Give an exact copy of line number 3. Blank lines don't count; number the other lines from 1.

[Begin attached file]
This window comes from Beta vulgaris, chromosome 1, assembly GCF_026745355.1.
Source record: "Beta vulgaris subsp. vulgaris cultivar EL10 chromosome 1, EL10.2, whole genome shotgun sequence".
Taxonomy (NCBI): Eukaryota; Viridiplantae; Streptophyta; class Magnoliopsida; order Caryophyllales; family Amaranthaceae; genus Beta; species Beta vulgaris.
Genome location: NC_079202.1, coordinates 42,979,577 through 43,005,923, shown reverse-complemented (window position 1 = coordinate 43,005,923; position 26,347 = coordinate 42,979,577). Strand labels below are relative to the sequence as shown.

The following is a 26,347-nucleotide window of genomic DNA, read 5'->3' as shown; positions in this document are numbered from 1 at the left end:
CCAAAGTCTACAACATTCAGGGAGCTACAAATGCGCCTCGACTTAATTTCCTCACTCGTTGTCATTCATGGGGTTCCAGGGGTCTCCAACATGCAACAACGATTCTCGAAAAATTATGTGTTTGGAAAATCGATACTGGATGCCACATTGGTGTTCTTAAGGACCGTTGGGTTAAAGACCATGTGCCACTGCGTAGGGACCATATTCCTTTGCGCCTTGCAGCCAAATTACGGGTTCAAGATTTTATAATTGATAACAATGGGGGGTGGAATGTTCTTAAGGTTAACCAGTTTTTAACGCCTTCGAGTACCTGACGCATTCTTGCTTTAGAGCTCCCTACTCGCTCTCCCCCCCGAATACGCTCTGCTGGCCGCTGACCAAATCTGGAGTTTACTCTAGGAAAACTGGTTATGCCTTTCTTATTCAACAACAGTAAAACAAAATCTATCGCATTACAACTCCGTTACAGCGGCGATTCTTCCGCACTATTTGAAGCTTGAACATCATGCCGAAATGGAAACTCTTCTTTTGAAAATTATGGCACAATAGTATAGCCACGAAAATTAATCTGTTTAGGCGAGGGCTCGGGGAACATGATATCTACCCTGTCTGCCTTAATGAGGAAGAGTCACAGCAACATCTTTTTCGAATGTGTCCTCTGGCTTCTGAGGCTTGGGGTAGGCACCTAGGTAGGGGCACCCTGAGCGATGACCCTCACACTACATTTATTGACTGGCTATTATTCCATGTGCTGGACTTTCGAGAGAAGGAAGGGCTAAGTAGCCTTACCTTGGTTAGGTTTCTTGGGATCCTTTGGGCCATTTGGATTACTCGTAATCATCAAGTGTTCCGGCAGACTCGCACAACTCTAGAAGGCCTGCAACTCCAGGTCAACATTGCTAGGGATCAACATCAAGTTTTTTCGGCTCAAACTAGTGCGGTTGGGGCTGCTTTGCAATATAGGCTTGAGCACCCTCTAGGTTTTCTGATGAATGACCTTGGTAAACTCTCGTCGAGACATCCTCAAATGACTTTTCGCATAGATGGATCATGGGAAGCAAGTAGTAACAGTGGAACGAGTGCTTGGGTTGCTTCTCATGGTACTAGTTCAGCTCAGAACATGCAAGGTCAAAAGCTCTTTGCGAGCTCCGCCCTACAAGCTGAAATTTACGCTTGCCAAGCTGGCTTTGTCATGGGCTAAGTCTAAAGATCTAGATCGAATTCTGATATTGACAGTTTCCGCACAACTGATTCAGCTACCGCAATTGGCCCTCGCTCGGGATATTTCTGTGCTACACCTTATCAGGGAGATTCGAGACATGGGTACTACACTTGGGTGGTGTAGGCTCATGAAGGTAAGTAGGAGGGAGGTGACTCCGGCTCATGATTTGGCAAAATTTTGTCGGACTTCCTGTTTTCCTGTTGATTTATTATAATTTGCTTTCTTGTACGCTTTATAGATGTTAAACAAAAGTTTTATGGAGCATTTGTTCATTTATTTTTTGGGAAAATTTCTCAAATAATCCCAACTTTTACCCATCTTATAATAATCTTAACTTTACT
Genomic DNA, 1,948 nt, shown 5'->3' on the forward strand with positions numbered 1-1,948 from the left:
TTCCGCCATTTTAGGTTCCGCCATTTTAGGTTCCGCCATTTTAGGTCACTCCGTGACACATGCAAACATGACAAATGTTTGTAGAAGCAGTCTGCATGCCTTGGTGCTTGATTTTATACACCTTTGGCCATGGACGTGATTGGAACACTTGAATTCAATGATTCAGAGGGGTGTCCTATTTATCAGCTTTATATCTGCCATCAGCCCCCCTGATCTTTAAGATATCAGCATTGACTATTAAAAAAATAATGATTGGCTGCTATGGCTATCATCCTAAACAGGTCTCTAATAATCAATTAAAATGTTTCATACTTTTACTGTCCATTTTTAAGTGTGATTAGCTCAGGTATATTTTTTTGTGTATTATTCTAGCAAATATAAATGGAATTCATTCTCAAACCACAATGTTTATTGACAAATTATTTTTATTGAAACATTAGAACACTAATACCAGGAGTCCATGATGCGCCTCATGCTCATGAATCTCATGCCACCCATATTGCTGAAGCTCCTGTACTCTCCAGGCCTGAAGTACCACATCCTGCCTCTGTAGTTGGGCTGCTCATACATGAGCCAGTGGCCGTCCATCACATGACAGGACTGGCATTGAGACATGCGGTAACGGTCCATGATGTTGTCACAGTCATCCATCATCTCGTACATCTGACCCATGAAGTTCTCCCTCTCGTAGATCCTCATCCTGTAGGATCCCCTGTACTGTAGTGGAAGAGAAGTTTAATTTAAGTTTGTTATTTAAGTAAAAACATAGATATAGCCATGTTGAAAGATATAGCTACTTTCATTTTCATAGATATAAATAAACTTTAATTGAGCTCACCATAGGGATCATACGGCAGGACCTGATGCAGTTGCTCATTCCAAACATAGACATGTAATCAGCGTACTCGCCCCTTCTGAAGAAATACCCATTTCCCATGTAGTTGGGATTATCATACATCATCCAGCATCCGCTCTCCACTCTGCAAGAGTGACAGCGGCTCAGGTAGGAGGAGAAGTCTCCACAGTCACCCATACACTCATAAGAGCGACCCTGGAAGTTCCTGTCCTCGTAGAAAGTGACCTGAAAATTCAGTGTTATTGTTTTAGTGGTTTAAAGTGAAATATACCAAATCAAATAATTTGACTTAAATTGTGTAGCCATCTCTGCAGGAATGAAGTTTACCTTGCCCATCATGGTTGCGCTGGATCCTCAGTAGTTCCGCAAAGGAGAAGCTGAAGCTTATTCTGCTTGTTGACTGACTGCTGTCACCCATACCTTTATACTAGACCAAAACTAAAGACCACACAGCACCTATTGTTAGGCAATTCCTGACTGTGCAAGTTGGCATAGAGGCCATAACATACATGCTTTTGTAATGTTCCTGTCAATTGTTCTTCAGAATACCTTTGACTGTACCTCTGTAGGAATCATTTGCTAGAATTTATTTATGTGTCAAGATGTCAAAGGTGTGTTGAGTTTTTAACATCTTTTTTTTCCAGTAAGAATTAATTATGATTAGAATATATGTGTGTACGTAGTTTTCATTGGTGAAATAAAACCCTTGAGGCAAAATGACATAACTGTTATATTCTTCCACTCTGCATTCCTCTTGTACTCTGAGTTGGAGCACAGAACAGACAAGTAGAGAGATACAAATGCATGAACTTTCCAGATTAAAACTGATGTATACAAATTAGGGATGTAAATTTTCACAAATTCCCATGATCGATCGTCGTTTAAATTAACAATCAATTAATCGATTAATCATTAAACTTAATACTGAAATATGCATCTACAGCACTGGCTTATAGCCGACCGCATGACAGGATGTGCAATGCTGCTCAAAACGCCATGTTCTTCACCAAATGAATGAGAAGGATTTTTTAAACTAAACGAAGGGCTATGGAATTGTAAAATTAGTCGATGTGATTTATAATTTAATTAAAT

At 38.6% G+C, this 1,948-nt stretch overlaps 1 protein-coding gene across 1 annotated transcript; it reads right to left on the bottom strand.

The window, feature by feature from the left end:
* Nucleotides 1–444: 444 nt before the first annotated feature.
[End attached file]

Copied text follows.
Taxonomy (NCBI): Eukaryota; Viridiplantae; Streptophyta; class Magnoliopsida; order Caryophyllales; family Amaranthaceae; genus Beta; species Beta vulgaris.